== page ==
Part of LuCiD’s work involves the development and evaluation of practical interventions that aim to support children’s language skills. Children with Down syndrome have well-established language difficulties, and evidence based language interventions that are adapted to the learning profile of this group are badly needed. A research group led by Professor Kari-Anne Bottegaard Næss in the Department for Special Needs Education at the University of Oslo, Norway, are making important advances in this field. I was delighted to spend a week in August with Professor Næss and her team learning about a language intervention programme they have developed for children with Down syndrome called Down Syndrome Language Plus (DSL+).
DSL+ is a digital app-based programme which supports oral language development through shared reading, vocabulary training, and storytelling activities. The teaching programme is delivered via an Ipad App, using interactive digital picture books created specifically for the programme. Teachers and teaching assistants are trained to deliver DSL+ to children in schools, and are provided with all the materials and resources needed to work on the programme for 20-30 minutes a day over 30 weeks. Importantly, DSL+ supports inclusive practice through a combination of 1:1 working, small group work and whole class activities.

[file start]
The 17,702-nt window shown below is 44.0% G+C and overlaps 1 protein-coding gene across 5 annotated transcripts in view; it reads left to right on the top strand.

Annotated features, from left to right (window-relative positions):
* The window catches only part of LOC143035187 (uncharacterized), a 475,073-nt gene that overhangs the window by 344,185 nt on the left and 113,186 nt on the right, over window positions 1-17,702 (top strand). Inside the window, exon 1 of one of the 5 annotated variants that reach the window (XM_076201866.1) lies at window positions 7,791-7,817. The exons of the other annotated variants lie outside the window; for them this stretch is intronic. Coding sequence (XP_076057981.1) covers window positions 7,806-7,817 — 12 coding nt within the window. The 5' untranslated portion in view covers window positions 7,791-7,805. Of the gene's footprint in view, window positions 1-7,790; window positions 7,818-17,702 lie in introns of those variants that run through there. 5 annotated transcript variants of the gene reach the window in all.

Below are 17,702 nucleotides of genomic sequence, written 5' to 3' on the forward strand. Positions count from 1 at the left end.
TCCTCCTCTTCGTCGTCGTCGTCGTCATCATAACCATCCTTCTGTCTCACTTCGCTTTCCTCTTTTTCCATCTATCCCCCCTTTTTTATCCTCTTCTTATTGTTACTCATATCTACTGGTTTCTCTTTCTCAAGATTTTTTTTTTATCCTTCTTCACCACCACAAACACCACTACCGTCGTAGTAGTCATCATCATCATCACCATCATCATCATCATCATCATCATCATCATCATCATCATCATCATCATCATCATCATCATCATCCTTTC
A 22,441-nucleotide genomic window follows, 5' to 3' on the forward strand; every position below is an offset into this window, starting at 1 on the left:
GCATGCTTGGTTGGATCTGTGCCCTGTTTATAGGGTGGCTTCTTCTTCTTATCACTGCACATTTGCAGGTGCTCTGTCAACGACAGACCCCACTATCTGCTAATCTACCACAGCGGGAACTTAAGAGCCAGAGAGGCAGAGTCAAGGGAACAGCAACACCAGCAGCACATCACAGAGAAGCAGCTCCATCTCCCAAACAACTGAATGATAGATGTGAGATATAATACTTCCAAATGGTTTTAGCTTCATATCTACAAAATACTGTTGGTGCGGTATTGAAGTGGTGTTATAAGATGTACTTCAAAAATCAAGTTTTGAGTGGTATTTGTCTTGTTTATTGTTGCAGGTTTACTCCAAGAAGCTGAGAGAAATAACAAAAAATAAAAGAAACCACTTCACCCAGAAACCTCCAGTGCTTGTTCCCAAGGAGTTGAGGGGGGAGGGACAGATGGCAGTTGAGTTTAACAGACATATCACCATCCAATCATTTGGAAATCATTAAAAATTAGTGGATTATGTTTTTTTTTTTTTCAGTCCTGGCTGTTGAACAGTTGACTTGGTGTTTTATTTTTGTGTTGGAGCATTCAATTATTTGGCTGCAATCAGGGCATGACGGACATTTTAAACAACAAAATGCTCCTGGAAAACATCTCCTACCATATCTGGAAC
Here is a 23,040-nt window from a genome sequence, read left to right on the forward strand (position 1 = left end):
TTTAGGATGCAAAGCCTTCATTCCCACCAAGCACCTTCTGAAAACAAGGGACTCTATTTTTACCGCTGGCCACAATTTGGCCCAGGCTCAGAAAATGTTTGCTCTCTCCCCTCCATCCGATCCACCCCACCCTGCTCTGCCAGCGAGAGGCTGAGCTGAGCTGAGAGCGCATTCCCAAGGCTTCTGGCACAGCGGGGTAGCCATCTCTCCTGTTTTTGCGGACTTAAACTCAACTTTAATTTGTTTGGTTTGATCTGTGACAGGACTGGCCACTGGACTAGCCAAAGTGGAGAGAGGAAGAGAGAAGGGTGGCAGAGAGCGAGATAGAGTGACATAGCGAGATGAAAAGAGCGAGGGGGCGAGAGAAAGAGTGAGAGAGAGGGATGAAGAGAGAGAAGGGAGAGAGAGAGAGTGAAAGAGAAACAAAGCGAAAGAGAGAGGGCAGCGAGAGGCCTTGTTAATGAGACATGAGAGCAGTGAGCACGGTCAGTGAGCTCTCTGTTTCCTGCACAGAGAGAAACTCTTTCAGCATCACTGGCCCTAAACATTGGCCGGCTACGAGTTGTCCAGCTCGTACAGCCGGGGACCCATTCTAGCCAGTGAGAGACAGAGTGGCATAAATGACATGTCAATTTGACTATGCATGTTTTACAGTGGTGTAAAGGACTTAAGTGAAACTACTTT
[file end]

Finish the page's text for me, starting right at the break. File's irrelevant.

Professor Næss and her team have recently evaluated DSL+ in a Randomised Controlled Trial (RCT) involving 104 6-year old children with Down syndrome in 88 schools in Norway. They are currently working hard on analyzing the data from this study and results will be available soon. What we do know already is that schools welcomed the intervention and were able to implement it successfully. Initial analyses suggests children have made large gains in language skills following intervention.
During the visit we wrote a grant application for a project which will adapt and evaluate DSL+ with children with Down syndrome and schools in the UK. We looked at the existing programme materials (written in Norwegian) and discussed what needs to be changed and what can stay the same. For example, some of the picture books are more suitable to a Norwegian context than they are to the UK (e.g., we have fewer reindeers!). We also designed a RCT to be conducted in the UK to evaluate how well the programme works here.
We also started working on a project together to explore narrative skills in children with Down syndrome. This paper uses data collected as part of the DSL+ study and will examine children’s linguistic skills and story knowledge captured when retelling a story.
Thank you to LuCiD for supporting this visit to the Department for Special Needs Education at the University of Oslo to develop these exciting opportunities to work with this team. This work will help further our understanding of the language skills of children with Down syndrome, including the best way to support language development for this group. Importantly this work also has potential application to many other children who have language learning difficulties.